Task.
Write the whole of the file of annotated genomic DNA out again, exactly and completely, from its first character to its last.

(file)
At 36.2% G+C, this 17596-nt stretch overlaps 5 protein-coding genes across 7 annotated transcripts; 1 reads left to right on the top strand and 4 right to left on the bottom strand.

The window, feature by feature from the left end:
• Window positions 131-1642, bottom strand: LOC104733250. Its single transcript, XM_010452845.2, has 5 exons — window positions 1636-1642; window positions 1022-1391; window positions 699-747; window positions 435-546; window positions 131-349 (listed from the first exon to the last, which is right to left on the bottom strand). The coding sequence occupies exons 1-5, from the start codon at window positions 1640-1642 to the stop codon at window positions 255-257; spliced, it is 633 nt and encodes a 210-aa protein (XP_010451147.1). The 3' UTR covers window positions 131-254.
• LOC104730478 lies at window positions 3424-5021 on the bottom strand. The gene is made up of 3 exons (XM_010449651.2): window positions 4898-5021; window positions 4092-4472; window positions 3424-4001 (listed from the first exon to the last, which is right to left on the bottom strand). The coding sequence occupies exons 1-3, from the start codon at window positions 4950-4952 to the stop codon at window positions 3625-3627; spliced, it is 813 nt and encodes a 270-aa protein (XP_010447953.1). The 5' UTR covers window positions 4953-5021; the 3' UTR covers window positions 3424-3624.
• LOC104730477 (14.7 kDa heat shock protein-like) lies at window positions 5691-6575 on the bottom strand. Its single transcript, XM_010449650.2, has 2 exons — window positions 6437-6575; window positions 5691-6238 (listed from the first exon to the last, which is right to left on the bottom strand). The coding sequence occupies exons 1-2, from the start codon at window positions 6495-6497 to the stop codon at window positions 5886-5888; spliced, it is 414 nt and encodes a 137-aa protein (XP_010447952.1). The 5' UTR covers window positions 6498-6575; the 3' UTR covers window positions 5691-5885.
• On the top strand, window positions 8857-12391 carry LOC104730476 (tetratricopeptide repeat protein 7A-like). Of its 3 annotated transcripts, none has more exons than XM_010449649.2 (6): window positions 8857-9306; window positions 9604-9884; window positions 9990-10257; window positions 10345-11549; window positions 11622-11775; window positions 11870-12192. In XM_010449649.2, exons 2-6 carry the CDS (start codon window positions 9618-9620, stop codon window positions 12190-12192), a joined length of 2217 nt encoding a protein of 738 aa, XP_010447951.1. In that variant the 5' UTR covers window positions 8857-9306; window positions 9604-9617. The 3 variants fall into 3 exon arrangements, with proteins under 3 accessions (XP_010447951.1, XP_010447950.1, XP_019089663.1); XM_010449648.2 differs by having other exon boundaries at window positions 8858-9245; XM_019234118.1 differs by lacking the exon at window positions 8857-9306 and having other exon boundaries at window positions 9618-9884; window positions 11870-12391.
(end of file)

At 36.2% G+C, this 17596-nt stretch overlaps 5 protein-coding genes across 7 annotated transcripts; 1 reads left to right on the top strand and 4 right to left on the bottom strand.

The window, feature by feature from the left end:
• Window positions 131-1642, bottom strand: LOC104733250. Its single transcript, XM_010452845.2, has 5 exons — window positions 1636-1642; window positions 1022-1391; window positions 699-747; window positions 435-546; window positions 131-349 (listed from the first exon to the last, which is right to left on the bottom strand). The coding sequence occupies exons 1-5, from the start codon at window positions 1640-1642 to the stop codon at window positions 255-257; spliced, it is 633 nt and encodes a 210-aa protein (XP_010451147.1). The 3' UTR covers window positions 131-254.
• LOC104730478 lies at window positions 3424-5021 on the bottom strand. The gene is made up of 3 exons (XM_010449651.2): window positions 4898-5021; window positions 4092-4472; window positions 3424-4001 (listed from the first exon to the last, which is right to left on the bottom strand). The coding sequence occupies exons 1-3, from the start codon at window positions 4950-4952 to the stop codon at window positions 3625-3627; spliced, it is 813 nt and encodes a 270-aa protein (XP_010447953.1). The 5' UTR covers window positions 4953-5021; the 3' UTR covers window positions 3424-3624.
• LOC104730477 (14.7 kDa heat shock protein-like) lies at window positions 5691-6575 on the bottom strand. Its single transcript, XM_010449650.2, has 2 exons — window positions 6437-6575; window positions 5691-6238 (listed from the first exon to the last, which is right to left on the bottom strand). The coding sequence occupies exons 1-2, from the start codon at window positions 6495-6497 to the stop codon at window positions 5886-5888; spliced, it is 414 nt and encodes a 137-aa protein (XP_010447952.1). The 5' UTR covers window positions 6498-6575; the 3' UTR covers window positions 5691-5885.
• On the top strand, window positions 8857-12391 carry LOC104730476 (tetratricopeptide repeat protein 7A-like). Of its 3 annotated transcripts, none has more exons than XM_010449649.2 (6): window positions 8857-9306; window positions 9604-9884; window positions 9990-10257; window positions 10345-11549; window positions 11622-11775; window positions 11870-12192. In XM_010449649.2, exons 2-6 carry the CDS (start codon window positions 9618-9620, stop codon window positions 12190-12192), a joined length of 2217 nt encoding a protein of 738 aa, XP_010447951.1. In that variant the 5' UTR covers window positions 8857-9306; window positions 9604-9617. The 3 variants fall into 3 exon arrangements, with proteins under 3 accessions (XP_010447951.1, XP_010447950.1, XP_019089663.1); XM_010449648.2 differs by having other exon boundaries at window positions 8858-9245; XM_019234118.1 differs by lacking the exon at window positions 8857-9306 and having other exon boundaries at window positions 9618-9884; window positions 11870-12391.